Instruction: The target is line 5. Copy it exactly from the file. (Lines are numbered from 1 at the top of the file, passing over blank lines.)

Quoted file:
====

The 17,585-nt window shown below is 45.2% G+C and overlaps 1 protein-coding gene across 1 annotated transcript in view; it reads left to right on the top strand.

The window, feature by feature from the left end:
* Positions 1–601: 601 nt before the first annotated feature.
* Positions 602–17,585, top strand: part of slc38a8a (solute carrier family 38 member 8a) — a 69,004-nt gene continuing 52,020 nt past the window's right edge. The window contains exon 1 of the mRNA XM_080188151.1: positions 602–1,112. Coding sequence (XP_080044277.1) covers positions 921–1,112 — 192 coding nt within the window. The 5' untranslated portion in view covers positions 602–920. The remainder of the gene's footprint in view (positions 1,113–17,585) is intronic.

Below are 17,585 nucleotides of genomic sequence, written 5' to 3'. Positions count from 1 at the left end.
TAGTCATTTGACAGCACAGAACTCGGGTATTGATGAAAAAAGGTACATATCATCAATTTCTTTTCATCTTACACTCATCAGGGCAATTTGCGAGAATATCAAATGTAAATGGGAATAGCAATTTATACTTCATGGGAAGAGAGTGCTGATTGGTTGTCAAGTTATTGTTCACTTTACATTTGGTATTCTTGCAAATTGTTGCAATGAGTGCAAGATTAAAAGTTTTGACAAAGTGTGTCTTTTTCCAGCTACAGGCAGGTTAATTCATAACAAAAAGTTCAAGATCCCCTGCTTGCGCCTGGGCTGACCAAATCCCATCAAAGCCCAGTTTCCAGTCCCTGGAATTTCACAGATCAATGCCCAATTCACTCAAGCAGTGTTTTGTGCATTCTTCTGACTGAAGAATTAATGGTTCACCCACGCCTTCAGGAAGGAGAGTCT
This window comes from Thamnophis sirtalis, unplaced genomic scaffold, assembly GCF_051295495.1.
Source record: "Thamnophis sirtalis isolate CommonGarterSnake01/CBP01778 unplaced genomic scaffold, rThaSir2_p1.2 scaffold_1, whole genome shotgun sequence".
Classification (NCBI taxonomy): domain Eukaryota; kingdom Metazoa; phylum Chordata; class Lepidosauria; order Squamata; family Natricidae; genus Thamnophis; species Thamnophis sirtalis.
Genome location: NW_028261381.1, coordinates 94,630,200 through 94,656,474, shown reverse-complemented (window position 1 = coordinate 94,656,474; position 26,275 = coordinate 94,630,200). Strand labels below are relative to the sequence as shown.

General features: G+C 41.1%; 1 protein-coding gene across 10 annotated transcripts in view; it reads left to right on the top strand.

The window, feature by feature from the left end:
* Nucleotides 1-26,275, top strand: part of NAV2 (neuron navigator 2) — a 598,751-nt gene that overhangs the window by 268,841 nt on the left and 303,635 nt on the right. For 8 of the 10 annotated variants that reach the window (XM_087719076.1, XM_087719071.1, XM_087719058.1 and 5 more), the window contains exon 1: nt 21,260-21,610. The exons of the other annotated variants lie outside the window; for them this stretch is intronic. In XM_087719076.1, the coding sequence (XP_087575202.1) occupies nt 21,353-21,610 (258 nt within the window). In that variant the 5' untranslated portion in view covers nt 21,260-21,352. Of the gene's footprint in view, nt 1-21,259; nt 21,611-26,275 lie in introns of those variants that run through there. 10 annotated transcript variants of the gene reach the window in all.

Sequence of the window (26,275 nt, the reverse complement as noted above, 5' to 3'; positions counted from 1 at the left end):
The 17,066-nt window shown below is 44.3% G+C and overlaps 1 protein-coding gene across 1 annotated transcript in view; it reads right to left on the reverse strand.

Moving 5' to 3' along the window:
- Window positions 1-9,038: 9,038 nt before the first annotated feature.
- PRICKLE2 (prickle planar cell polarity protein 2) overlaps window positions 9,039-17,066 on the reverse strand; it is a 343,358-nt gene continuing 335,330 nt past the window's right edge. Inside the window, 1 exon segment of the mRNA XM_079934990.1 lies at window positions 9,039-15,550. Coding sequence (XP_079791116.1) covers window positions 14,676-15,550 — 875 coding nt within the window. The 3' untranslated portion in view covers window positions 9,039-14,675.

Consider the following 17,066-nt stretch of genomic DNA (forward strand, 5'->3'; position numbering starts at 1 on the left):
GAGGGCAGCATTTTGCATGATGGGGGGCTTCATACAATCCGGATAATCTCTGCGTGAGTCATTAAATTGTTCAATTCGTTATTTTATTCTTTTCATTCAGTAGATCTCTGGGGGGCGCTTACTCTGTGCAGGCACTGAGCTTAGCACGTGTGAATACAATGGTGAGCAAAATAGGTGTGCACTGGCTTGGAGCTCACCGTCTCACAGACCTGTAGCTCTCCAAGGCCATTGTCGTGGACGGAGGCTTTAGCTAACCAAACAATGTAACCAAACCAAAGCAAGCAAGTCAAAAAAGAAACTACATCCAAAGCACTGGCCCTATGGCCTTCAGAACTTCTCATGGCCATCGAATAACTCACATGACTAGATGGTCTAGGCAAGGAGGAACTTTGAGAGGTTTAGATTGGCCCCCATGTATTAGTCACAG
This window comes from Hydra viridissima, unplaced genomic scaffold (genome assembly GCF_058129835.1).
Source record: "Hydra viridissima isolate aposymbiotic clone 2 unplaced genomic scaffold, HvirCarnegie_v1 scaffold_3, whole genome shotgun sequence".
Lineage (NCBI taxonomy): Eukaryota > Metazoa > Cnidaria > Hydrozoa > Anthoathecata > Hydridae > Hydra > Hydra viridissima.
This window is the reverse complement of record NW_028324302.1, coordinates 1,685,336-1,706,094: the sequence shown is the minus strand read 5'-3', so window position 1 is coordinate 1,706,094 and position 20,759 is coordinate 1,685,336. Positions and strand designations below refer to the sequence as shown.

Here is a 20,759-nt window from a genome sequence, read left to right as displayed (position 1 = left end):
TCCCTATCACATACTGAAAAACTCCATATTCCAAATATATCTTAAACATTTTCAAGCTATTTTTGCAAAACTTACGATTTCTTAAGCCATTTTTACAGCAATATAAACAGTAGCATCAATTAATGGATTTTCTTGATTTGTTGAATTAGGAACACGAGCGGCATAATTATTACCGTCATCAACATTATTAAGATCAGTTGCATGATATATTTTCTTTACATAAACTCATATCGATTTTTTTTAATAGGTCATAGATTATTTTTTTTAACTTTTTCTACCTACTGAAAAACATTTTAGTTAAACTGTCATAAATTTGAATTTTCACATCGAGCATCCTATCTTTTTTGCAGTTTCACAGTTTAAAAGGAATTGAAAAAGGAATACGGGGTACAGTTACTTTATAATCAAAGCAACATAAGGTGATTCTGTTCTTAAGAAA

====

Below are 17,585 nucleotides of genomic sequence, written 5' to 3'. Positions count from 1 at the left end.